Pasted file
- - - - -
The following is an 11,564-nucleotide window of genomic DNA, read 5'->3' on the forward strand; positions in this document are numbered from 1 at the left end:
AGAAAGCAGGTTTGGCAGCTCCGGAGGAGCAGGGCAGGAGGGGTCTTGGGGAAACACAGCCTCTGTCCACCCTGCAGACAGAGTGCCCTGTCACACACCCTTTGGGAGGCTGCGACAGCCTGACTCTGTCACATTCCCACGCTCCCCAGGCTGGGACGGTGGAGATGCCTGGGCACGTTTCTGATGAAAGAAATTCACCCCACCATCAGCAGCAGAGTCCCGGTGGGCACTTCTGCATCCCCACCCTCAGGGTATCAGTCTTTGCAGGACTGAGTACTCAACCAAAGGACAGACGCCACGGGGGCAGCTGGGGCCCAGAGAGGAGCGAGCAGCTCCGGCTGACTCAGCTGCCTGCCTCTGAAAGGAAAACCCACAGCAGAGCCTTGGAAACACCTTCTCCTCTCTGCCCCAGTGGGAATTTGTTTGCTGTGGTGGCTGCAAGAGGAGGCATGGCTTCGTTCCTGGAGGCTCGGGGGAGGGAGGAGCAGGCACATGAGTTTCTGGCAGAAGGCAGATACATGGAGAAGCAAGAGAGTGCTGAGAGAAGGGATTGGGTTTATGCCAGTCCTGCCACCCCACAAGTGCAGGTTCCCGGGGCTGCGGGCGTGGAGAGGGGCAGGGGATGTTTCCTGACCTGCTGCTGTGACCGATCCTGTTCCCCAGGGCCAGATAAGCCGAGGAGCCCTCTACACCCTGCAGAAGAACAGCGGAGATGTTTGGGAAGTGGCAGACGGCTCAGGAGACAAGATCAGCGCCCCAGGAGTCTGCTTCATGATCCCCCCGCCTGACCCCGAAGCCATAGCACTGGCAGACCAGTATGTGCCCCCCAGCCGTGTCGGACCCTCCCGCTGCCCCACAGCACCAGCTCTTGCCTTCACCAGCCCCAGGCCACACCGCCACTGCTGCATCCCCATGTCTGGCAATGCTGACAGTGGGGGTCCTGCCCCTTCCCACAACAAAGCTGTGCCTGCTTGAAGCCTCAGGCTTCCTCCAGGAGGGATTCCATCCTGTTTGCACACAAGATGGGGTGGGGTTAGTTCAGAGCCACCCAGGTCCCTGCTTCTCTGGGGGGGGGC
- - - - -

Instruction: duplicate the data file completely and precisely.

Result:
The following is an 11,564-nucleotide window of genomic DNA, read 5'->3' on the forward strand; positions in this document are numbered from 1 at the left end:
AGAAAGCAGGTTTGGCAGCTCCGGAGGAGCAGGGCAGGAGGGGTCTTGGGGAAACACAGCCTCTGTCCACCCTGCAGACAGAGTGCCCTGTCACACACCCTTTGGGAGGCTGCGACAGCCTGACTCTGTCACATTCCCACGCTCCCCAGGCTGGGACGGTGGAGATGCCTGGGCACGTTTCTGATGAAAGAAATTCACCCCACCATCAGCAGCAGAGTCCCGGTGGGCACTTCTGCATCCCCACCCTCAGGGTATCAGTCTTTGCAGGACTGAGTACTCAACCAAAGGACAGACGCCACGGGGGCAGCTGGGGCCCAGAGAGGAGCGAGCAGCTCCGGCTGACTCAGCTGCCTGCCTCTGAAAGGAAAACCCACAGCAGAGCCTTGGAAACACCTTCTCCTCTCTGCCCCAGTGGGAATTTGTTTGCTGTGGTGGCTGCAAGAGGAGGCATGGCTTCGTTCCTGGAGGCTCGGGGGAGGGAGGAGCAGGCACATGAGTTTCTGGCAGAAGGCAGATACATGGAGAAGCAAGAGAGTGCTGAGAGAAGGGATTGGGTTTATGCCAGTCCTGCCACCCCACAAGTGCAGGTTCCCGGGGCTGCGGGCGTGGAGAGGGGCAGGGGATGTTTCCTGACCTGCTGCTGTGACCGATCCTGTTCCCCAGGGCCAGATAAGCCGAGGAGCCCTCTACACCCTGCAGAAGAACAGCGGAGATGTTTGGGAAGTGGCAGACGGCTCAGGAGACAAGATCAGCGCCCCAGGAGTCTGCTTCATGATCCCCCCGCCTGACCCCGAAGCCATAGCACTGGCAGACCAGTATGTGCCCCCCAGCCGTGTCGGACCCTCCCGCTGCCCCACAGCACCAGCTCTTGCCTTCACCAGCCCCAGGCCACACCGCCACTGCTGCATCCCCATGTCTGGCAATGCTGACAGTGGGGGTCCTGCCCCTTCCCACAACAAAGCTGTGCCTGCTTGAAGCCTCAGGCTTCCTCCAGGAGGGATTCCATCCTGTTTGCACACAAGATGGGGTGGGGTTAGTTCAGAGCCACCCAGGTCCCTGCTTCTCTGGGGGGGGGC